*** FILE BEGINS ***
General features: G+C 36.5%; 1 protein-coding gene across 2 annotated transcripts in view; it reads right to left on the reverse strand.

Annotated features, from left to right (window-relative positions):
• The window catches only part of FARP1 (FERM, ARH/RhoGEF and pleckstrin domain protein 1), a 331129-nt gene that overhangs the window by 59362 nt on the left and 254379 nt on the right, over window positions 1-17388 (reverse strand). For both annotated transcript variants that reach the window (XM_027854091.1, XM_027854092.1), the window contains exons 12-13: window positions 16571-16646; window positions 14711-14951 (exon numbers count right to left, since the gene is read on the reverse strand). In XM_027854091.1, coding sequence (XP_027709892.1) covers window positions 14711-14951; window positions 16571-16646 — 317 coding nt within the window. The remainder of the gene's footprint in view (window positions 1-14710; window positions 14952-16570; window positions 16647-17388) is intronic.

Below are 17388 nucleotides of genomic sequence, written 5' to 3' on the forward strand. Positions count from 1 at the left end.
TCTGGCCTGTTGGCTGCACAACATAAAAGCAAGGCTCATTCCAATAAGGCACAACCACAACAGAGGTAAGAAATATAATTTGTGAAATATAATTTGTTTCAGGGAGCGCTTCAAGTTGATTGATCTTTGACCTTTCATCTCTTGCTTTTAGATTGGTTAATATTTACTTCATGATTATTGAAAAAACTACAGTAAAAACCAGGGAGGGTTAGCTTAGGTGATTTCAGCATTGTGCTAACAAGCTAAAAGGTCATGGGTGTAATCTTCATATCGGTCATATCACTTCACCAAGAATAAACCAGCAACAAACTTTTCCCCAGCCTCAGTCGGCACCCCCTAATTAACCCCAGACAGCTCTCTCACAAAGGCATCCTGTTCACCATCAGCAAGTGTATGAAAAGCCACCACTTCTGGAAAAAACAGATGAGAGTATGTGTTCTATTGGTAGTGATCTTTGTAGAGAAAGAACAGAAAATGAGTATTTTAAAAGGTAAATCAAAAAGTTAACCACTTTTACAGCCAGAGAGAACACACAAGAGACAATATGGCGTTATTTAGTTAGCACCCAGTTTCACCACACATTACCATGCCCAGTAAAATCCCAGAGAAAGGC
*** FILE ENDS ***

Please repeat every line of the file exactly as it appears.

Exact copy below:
General features: G+C 36.5%; 1 protein-coding gene across 2 annotated transcripts in view; it reads right to left on the reverse strand.

Annotated features, from left to right (window-relative positions):
• The window catches only part of FARP1 (FERM, ARH/RhoGEF and pleckstrin domain protein 1), a 331129-nt gene that overhangs the window by 59362 nt on the left and 254379 nt on the right, over window positions 1-17388 (reverse strand). For both annotated transcript variants that reach the window (XM_027854091.1, XM_027854092.1), the window contains exons 12-13: window positions 16571-16646; window positions 14711-14951 (exon numbers count right to left, since the gene is read on the reverse strand). In XM_027854091.1, coding sequence (XP_027709892.1) covers window positions 14711-14951; window positions 16571-16646 — 317 coding nt within the window. The remainder of the gene's footprint in view (window positions 1-14710; window positions 14952-16570; window positions 16647-17388) is intronic.

Below are 17388 nucleotides of genomic sequence, written 5' to 3' on the forward strand. Positions count from 1 at the left end.
TCTGGCCTGTTGGCTGCACAACATAAAAGCAAGGCTCATTCCAATAAGGCACAACCACAACAGAGGTAAGAAATATAATTTGTGAAATATAATTTGTTTCAGGGAGCGCTTCAAGTTGATTGATCTTTGACCTTTCATCTCTTGCTTTTAGATTGGTTAATATTTACTTCATGATTATTGAAAAAACTACAGTAAAAACCAGGGAGGGTTAGCTTAGGTGATTTCAGCATTGTGCTAACAAGCTAAAAGGTCATGGGTGTAATCTTCATATCGGTCATATCACTTCACCAAGAATAAACCAGCAACAAACTTTTCCCCAGCCTCAGTCGGCACCCCCTAATTAACCCCAGACAGCTCTCTCACAAAGGCATCCTGTTCACCATCAGCAAGTGTATGAAAAGCCACCACTTCTGGAAAAAACAGATGAGAGTATGTGTTCTATTGGTAGTGATCTTTGTAGAGAAAGAACAGAAAATGAGTATTTTAAAAGGTAAATCAAAAAGTTAACCACTTTTACAGCCAGAGAGAACACACAAGAGACAATATGGCGTTATTTAGTTAGCACCCAGTTTCACCACACATTACCATGCCCAGTAAAATCCCAGAGAAAGGC